How Swpna battled obstacles to realise her dream

How Swpna battled obstacles to realise her dream

Swapna Barman

Swapna Barman participated in long jump, high jump, 100m hurdles, 200m, javelin, shot put and 800m to clinch the heptathlon gold medal in Jakarta Asian Games back in 2018.

And she did so with a severe toothache and a grade three tear, which required injections to keep the pain at bay, in her knee.

At the end of the final event, as Swapna - who had collapsed at the finish line - held aloft the tri-colour with a medical tape on her face, it said all. She had done it.

Her iron will, wrought in the flames of all the barriers in her path, had seen her through. There was nothing that was going to keep the then 21-year-old from winning the gold. She had overcome just too many obstacles to fall at the final hurdle.

Born in a village near Jalpaiguri in West Bengal, Swapna lived in a house with a concrete wall, as the story goes. It was she, with her prize money who built it up. Her mother worked in a tea estate while her father pulled a rickshaw. However, in 2013 her father suffered a stroke and was bedridden, cutting the already meagre income in the family significantly. Her mother left her job to nurse him, took odd jobs here and there while her brother’s measly income became the primary source of income for the family.

But Swapna was already on track in her career, driven by her fierce desire to succeed. Her coaches speak of a girl who could barely afford to train but had the will and belief in her eyes.

"I met her in my native place when I visited for Pooja back in 2011," remembers her coach Subhas Sarkar. "She was young and appearance was not that of a sportsperson but even then, she had that explosive power."

Convinced of her potential, he took a young Swapna to Kolkata for training, under Sports Authority of India, where he converted her to a heptathlete.

"I thought in respect for her physique and height, high jump may not be an option in the future. So I decided to move her into combined events because she had the power and drive to be a champion. Also, competition was not that high level so with her talent, she can get a medal at the Asian level for India, I thought," he said.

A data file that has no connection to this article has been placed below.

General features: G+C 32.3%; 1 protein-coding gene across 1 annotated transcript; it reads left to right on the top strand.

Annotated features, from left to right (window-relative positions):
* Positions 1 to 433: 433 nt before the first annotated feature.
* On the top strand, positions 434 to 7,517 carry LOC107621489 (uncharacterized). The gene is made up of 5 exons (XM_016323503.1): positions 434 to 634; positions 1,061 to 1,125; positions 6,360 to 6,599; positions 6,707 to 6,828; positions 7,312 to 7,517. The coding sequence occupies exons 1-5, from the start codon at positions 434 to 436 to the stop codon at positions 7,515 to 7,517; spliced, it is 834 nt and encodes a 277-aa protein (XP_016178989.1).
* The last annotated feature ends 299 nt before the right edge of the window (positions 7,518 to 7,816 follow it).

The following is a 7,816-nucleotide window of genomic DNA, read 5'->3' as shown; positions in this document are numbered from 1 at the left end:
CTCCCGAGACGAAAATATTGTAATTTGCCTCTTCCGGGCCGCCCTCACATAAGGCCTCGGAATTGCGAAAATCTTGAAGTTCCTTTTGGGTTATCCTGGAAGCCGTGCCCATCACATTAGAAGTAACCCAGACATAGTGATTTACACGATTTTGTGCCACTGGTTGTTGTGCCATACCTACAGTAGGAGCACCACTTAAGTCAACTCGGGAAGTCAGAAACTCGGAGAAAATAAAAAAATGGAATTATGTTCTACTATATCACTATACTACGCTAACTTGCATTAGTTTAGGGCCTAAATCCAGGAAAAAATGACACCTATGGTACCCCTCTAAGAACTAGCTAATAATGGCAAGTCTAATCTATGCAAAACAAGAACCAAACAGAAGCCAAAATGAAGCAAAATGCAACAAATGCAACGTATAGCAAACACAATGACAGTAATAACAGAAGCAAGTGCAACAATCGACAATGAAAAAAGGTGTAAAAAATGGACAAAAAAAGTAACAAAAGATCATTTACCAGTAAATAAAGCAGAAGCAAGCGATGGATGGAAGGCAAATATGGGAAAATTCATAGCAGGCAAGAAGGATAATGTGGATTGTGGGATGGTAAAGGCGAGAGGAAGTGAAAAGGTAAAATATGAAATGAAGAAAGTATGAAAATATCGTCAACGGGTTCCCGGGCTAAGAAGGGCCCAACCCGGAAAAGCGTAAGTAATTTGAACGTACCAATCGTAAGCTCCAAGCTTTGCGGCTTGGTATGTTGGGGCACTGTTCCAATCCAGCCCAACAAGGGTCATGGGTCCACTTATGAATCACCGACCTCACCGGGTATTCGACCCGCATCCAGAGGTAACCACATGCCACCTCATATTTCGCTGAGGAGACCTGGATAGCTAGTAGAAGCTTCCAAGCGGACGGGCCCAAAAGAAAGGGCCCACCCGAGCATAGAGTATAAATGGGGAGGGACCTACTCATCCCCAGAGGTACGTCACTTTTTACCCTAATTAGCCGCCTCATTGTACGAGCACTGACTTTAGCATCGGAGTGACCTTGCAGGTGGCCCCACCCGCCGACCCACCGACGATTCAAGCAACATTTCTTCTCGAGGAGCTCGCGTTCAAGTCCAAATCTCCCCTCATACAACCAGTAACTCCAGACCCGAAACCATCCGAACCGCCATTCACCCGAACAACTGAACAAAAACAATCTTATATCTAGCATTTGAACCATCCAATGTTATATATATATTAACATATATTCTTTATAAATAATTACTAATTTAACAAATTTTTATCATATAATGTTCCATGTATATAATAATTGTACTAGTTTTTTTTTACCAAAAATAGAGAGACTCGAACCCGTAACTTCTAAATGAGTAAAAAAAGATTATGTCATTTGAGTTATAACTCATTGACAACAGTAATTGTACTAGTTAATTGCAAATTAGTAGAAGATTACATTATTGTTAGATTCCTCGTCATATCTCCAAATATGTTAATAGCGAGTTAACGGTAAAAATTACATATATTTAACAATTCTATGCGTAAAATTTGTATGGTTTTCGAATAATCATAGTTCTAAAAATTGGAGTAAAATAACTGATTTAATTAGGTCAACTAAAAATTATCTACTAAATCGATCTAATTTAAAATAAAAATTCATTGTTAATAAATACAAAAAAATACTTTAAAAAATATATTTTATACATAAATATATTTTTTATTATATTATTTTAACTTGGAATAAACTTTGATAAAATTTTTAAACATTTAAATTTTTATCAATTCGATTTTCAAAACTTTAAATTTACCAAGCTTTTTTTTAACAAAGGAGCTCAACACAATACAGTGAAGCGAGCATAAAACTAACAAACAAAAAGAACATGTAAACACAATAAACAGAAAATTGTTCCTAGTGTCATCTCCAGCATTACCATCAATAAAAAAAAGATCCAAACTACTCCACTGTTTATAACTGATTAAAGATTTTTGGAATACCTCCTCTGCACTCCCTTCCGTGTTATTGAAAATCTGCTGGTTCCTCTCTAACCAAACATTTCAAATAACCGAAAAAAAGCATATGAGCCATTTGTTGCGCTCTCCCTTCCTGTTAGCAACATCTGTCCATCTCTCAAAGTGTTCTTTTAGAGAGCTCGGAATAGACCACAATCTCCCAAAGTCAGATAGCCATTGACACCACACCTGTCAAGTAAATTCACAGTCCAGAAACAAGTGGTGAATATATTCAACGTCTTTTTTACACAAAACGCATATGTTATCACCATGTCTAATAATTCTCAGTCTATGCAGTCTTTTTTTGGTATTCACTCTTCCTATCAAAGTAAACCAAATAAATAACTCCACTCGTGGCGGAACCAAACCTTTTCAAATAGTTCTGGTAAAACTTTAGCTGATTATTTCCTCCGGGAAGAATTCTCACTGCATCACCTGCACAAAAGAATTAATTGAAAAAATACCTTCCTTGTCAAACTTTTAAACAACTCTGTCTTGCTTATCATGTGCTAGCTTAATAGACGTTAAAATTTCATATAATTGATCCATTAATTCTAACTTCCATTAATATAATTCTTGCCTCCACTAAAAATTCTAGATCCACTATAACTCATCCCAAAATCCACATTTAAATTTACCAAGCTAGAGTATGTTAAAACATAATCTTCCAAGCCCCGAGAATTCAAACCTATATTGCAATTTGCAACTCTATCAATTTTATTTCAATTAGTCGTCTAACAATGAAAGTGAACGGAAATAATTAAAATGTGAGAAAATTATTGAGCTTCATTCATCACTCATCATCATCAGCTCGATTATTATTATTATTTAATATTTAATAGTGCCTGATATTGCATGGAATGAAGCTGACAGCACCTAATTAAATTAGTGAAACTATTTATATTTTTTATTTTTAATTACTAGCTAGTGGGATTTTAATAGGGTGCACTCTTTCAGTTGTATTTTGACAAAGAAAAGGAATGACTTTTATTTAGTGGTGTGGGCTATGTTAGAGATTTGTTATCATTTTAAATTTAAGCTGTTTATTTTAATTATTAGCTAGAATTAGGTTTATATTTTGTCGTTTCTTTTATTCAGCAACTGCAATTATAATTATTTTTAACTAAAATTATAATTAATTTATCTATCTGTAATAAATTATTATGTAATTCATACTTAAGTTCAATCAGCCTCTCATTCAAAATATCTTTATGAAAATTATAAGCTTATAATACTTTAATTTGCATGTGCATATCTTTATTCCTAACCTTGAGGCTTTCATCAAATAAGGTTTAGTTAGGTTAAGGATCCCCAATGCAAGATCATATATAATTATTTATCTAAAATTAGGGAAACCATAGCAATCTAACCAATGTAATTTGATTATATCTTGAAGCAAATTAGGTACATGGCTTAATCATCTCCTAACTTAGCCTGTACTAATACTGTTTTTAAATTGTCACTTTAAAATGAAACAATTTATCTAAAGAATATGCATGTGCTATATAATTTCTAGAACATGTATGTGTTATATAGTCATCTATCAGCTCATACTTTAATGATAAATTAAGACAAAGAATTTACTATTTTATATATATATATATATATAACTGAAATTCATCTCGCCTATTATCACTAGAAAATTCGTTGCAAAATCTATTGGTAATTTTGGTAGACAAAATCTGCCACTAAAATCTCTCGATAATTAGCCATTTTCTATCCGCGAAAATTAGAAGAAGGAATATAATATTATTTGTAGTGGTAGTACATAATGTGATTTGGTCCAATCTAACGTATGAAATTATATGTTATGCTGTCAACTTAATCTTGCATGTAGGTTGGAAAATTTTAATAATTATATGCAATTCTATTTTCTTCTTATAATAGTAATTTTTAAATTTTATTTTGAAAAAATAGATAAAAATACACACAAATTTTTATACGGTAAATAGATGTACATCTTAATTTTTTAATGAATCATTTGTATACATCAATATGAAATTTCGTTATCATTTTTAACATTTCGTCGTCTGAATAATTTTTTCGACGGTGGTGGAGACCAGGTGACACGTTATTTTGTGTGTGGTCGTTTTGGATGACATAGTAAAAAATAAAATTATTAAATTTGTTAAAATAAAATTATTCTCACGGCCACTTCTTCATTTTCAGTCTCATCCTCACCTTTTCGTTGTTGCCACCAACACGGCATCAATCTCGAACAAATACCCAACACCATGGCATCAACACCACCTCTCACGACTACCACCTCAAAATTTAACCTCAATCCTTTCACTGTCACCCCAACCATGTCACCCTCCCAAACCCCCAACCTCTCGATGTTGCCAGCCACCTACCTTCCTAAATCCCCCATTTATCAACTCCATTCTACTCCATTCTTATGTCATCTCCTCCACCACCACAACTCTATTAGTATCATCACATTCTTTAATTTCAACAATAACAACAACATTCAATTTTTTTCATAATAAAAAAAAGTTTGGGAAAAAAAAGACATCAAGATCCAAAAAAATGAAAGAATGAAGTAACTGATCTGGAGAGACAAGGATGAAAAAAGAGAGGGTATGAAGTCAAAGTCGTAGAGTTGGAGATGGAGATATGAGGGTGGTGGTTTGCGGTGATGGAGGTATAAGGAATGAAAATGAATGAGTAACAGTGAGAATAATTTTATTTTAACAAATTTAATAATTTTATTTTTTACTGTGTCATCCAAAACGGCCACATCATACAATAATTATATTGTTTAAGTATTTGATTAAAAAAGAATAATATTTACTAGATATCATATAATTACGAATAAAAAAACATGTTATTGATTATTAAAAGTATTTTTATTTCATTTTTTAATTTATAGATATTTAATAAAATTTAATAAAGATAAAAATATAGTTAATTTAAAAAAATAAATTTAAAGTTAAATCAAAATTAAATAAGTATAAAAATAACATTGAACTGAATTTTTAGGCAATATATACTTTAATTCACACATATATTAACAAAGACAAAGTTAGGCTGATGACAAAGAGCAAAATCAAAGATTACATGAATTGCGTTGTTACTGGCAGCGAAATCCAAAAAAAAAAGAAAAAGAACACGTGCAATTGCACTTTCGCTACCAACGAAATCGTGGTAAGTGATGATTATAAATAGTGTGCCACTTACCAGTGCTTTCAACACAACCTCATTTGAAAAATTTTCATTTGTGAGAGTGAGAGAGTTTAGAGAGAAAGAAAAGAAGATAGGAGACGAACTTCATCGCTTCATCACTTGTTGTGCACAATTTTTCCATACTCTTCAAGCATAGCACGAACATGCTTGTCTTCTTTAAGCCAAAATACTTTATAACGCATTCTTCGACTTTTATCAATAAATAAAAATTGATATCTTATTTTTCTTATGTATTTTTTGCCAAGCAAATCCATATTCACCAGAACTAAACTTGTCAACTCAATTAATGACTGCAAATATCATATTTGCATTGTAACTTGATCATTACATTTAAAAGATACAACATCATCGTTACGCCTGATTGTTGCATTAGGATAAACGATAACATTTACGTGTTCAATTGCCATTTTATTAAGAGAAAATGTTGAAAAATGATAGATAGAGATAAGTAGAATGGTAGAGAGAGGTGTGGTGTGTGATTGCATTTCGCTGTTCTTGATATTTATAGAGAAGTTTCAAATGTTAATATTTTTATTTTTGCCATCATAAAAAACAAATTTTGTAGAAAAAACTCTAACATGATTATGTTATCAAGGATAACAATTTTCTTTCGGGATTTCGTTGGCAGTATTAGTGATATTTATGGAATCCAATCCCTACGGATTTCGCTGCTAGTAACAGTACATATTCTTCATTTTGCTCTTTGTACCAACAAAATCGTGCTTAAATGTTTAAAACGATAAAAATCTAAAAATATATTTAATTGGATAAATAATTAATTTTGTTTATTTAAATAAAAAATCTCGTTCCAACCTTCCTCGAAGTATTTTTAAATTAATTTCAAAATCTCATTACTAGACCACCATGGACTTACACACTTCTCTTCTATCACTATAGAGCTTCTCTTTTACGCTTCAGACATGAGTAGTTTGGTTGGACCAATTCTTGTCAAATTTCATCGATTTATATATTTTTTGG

That was the switch she needed.

Her first event, a Youth Nationals in Guntur, she bagged the silver medal, confirming her coach's belief in her credentials.

A year later, another silver in the Federation Cup in Patiala ensured her participation in the Incheon Asian Games in 2014 where she finished fifth as a 17-year-old. 

However, fate had never been kind to her.

With six toes on each foot, finding a boot was always a challenge, especially with the lack of funds at her disposal. With sprints and landing from jumps a regular routine, the crushing pressure on her feet was a constant companion for the young athlete during training. But, as it’s always been the case, she grit her teeth and carried on and brought glory to India.

When she was struck by a severe back injury that would trouble her for over two years, she found it hard to compete.

However, she did return in time to win gold in home soil in the 2017 Asian Athletics Championship in Bhubaneswar with 5942 points only to be struck down again by hamstring and ankle injury.

Again, she rose from the ashes of her struggles to win silver in the Federation Cup in Guwahati and qualify for her second Asian Games. Disaster struck again, this time with a grade three tear in her knee.

The coach remembers the trouble she had to not just overcome the pain, but to ensure she was on the flight for the Games.

"She joined the national camp on July 15, 2018. She couldn't practice. She was doing only physio, upper body strengthening and swimming for 10 days. Everyone in the camp knew about it and she was no longer a priority in the camp," reveals her coach.

A doctor in Mumbai would suggest an operation and skipping the games, but for Swapna, that was not an option. With the fear of not knowing what could be in another four years' time, she opted for injections to quell the pain.

Upon her return to the camp, she had to again give a trial to show if she was capable to the chief coach at the National camp who had doubts over her fitness.

So five days after her injection, Swapna - who by now could work around the injury - did a trial for long jump, javelin and 100 hurdles and showed herself to have not skipped a beat.

At the Games Village she would again tackle the demons, this time in the form of a toothache for which she needed antibiotics and painkillers to even compete. 

"In this condition she won," says her coach proudly.

She picked up 6026 points for the gold medal and was noticeably wincing and holding her cheek during the high jump and shot put events. But at the end of it all, she was smiling. Yes, she won the gold but more than that, she won in life. 

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